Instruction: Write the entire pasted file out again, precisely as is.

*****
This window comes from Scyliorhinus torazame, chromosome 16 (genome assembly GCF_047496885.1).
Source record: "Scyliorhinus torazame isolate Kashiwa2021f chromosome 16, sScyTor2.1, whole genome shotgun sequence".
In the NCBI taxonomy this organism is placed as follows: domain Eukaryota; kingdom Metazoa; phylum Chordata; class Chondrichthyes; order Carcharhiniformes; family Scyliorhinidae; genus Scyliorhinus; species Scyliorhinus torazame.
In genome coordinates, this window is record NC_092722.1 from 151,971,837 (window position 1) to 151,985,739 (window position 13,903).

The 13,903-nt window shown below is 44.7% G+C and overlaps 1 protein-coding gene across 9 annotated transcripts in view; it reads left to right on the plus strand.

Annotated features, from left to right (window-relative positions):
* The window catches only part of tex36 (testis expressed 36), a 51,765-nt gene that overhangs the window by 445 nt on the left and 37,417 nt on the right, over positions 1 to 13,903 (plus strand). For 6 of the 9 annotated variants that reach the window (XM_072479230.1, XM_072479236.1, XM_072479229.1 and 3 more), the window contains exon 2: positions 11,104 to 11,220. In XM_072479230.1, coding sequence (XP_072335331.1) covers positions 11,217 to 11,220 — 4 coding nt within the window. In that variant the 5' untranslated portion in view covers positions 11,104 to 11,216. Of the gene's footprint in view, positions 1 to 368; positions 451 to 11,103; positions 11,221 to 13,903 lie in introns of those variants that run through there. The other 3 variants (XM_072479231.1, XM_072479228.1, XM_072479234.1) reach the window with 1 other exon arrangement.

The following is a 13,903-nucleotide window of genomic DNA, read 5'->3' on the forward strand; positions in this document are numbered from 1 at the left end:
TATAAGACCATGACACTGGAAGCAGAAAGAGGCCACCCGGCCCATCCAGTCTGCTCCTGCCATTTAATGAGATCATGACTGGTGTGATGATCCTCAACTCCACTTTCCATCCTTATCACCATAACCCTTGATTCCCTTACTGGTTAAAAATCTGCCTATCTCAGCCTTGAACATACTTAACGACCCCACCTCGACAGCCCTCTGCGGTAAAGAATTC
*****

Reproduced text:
This window comes from Scyliorhinus torazame, chromosome 16 (genome assembly GCF_047496885.1).
Source record: "Scyliorhinus torazame isolate Kashiwa2021f chromosome 16, sScyTor2.1, whole genome shotgun sequence".
In the NCBI taxonomy this organism is placed as follows: domain Eukaryota; kingdom Metazoa; phylum Chordata; class Chondrichthyes; order Carcharhiniformes; family Scyliorhinidae; genus Scyliorhinus; species Scyliorhinus torazame.
In genome coordinates, this window is record NC_092722.1 from 151,971,837 (window position 1) to 151,985,739 (window position 13,903).

The 13,903-nt window shown below is 44.7% G+C and overlaps 1 protein-coding gene across 9 annotated transcripts in view; it reads left to right on the plus strand.

Annotated features, from left to right (window-relative positions):
* The window catches only part of tex36 (testis expressed 36), a 51,765-nt gene that overhangs the window by 445 nt on the left and 37,417 nt on the right, over positions 1 to 13,903 (plus strand). For 6 of the 9 annotated variants that reach the window (XM_072479230.1, XM_072479236.1, XM_072479229.1 and 3 more), the window contains exon 2: positions 11,104 to 11,220. In XM_072479230.1, coding sequence (XP_072335331.1) covers positions 11,217 to 11,220 — 4 coding nt within the window. In that variant the 5' untranslated portion in view covers positions 11,104 to 11,216. Of the gene's footprint in view, positions 1 to 368; positions 451 to 11,103; positions 11,221 to 13,903 lie in introns of those variants that run through there. The other 3 variants (XM_072479231.1, XM_072479228.1, XM_072479234.1) reach the window with 1 other exon arrangement.

The following is a 13,903-nucleotide window of genomic DNA, read 5'->3' on the forward strand; positions in this document are numbered from 1 at the left end:
TATAAGACCATGACACTGGAAGCAGAAAGAGGCCACCCGGCCCATCCAGTCTGCTCCTGCCATTTAATGAGATCATGACTGGTGTGATGATCCTCAACTCCACTTTCCATCCTTATCACCATAACCCTTGATTCCCTTACTGGTTAAAAATCTGCCTATCTCAGCCTTGAACATACTTAACGACCCCACCTCGACAGCCCTCTGCGGTAAAGAATTC